persons who might be injured or coerced or who are situated in
relationships where consent might not easily be refused. It does not
involve public conduct or prostitution. It does not involve whether
the government must give formal recognition to any relationship
that homosexual persons seek to enter. The case does involve two
adults who, with full and mutual consent from each other, engaged
[End Page 8]
in sexual practices common to a homosexual lifestyle.
Lawrence, 539 U.S. at 578. The Reliable majority improperly broadened the scope of this narrow personal liberty interest to encompass commercial activity.
The liberty interest announced in Lawrence protects only adult,
consensual, private conduct. The statute in Reliable does not prohibit sexual
conduct, private or otherwise. Nor does it impermissibly burden any personal
right. It prohibits only commercial conduct, e.g. manufacturing, selling, or
advertising sexual devices, including dildos and artificial vaginas, which the
people of Texas, acting through their elected representatives, have deemed to be
particularly immoral, offensive, or otherwise warranting commercial prohibition.
See Reliable, 517 F.3d at 741; compare Griswold v. Connecticut, 381 U.S. 479
485 (1965) (striking statute that forbade "the use of contraceptives rather than
regulating their manufacture or sale"). Moreover, the statute prohibits only
commercial acts in the State of Texas. Texans face no punishment should they
choose to possess or use such devices. Nor do they face punishment for
purchasing such devices in another State and bringing them into Texas for their
private use. See id. Indeed, if Texas had wanted to proscribe private conduct, such as that shielded from State regulation under Lawrence, it could have done so by extending the challenged statute to prohibit the possession or use of such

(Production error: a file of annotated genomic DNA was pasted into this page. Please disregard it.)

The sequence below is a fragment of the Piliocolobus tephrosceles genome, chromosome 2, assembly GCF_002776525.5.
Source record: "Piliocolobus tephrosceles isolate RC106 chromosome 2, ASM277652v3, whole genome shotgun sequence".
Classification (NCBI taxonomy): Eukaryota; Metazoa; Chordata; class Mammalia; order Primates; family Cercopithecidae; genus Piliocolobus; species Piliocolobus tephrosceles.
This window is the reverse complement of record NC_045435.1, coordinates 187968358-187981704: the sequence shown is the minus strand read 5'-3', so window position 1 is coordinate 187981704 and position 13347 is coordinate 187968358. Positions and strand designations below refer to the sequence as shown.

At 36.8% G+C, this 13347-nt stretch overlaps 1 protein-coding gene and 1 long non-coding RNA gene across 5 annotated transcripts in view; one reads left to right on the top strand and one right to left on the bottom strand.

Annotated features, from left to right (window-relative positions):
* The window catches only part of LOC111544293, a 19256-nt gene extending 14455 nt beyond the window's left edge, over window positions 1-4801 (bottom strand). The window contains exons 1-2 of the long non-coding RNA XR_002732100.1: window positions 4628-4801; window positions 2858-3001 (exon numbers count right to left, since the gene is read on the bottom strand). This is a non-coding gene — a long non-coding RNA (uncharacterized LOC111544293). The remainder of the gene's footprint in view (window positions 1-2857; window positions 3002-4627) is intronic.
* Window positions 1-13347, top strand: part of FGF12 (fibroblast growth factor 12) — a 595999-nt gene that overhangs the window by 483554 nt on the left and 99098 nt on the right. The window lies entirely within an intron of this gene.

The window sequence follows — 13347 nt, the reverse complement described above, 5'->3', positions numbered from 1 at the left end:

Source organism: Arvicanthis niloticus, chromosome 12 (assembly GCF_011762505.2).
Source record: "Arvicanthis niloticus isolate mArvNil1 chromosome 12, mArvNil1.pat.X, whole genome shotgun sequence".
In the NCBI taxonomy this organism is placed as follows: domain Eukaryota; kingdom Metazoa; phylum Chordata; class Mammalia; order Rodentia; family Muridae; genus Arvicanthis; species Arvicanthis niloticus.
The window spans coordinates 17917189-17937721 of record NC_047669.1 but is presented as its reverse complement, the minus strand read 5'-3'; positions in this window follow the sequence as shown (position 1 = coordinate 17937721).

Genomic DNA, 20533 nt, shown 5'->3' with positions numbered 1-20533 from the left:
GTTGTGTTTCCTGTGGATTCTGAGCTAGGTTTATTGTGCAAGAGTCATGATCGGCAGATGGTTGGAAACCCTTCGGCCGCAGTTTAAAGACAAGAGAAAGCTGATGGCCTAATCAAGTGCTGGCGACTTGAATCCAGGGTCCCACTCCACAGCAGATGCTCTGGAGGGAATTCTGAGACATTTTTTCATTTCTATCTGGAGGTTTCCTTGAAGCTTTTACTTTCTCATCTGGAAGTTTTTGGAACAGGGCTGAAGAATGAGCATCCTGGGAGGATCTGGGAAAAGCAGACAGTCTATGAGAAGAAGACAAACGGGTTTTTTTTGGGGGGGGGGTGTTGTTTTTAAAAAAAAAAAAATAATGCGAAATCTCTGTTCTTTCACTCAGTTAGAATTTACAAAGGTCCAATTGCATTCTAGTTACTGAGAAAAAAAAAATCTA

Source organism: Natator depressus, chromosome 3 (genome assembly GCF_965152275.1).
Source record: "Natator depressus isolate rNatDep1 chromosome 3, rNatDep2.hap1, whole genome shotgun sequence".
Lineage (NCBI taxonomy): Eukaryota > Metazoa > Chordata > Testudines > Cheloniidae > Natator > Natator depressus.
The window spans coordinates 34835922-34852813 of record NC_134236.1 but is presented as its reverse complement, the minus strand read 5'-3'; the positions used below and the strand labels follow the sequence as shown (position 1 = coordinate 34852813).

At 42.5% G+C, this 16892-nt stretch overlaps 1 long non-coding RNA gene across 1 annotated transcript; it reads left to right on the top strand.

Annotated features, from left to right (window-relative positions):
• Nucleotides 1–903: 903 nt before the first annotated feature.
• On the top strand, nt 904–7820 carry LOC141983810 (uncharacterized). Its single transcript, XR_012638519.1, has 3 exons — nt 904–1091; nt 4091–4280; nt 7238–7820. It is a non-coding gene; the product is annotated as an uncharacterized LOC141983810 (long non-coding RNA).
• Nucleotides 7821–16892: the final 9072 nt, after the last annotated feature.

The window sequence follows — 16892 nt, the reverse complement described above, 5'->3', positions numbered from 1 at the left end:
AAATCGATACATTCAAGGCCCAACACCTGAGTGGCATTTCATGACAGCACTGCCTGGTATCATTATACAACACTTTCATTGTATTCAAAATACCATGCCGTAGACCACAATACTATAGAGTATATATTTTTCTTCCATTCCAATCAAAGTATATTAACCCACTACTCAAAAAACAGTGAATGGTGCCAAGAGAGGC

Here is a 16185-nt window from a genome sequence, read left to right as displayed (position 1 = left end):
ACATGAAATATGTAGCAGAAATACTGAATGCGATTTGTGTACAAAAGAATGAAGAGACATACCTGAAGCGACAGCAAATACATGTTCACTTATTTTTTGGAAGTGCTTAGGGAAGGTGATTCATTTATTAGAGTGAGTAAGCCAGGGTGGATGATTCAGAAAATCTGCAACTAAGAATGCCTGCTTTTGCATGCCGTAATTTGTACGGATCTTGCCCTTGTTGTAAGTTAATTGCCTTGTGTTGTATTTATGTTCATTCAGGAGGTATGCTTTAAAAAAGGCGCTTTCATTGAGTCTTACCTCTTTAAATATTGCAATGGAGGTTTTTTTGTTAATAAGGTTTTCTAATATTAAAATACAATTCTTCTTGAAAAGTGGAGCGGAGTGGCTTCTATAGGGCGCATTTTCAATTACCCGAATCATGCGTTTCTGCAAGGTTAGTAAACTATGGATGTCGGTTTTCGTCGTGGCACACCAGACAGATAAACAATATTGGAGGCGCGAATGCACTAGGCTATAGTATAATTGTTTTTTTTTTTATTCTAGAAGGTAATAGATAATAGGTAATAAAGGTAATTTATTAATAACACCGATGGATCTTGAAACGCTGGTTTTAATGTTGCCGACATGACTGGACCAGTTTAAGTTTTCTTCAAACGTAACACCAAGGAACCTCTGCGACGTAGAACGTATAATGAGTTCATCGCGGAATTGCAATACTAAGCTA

devices at home. Texas did not. Notwithstanding the challenged statute,
Texans remain free to use whatever devices they wish to augment their private,
adult, consensual sexual activity. Accordingly, the Texas statute does not
infringe any personal liberty interest, announced in Lawrence or otherwise.5 See
In extending Lawrence to invalidate Texas's sexual devices statute, the Reliable
majority ignored the rule that one panel of this Court may not overrule a prior panel decision.
The majority overruled sub silentio Red Bluff Drive-In, Inc. v. Vance, 648 F.2d 1020
1981), a decision that upheld the same statute the Reliable majority struck down. Although
the majority might contend that Lawrence "compelled" their contrary decision, the preceding
discussion shows that is plainly wrong. The majority also has overlooked cases rebuffing
objections to obscenity prosecutions, which contended that Lawrence protects such conduct
among consenting adults. See United States v. Coil, 442 F.3d 912
, 915 (5th Cir. 2006); United
[End Page 9]
Lawrence, 539 U.S. at 578.
In construing the personal liberty interest announced in Lawrence to
encompass commercial activity, the Reliable majority also split with an opinion
of the Eleventh Circuit in a case strikingly similar to Reliable. See Williams, 378
F.3d at 1250. In Williams, the ACLU, on behalf of various individual users and
vendors of sexual devices, filed a lawsuit seeking to enjoin an Alabama statute,
which, like the challenged Texas statute here, prohibited the commercial
distribution of such devices.6 Williams, 378 F.3d at 1233. The Williams Court
began its analysis by observing that the Supreme Court never has recognized a
broadly-defined fundamental right to "privacy" or to "personal autonomy." Id.
at 1235 (citing Washington v. Glucksberg, 521 U.S. 702
, 725 (1997)). Nor,
according to Williams, has the Supreme Court ever recognized a "free standing
"˜right to sexual privacy.'" Id. Indeed, Williams observed that the Supreme Court
has at least twice declined to recognize a fundamental right to sexual privacy,
choosing instead to define narrower liberty interests, specific to the cases at
hand. See id. at 1235-36 (citing Carey v. Population Servs. Int'l, 431 U.S. 678
688 n.5 (1977); Lawrence v. Texas, 539 U.S. 558
(2003)). Finding no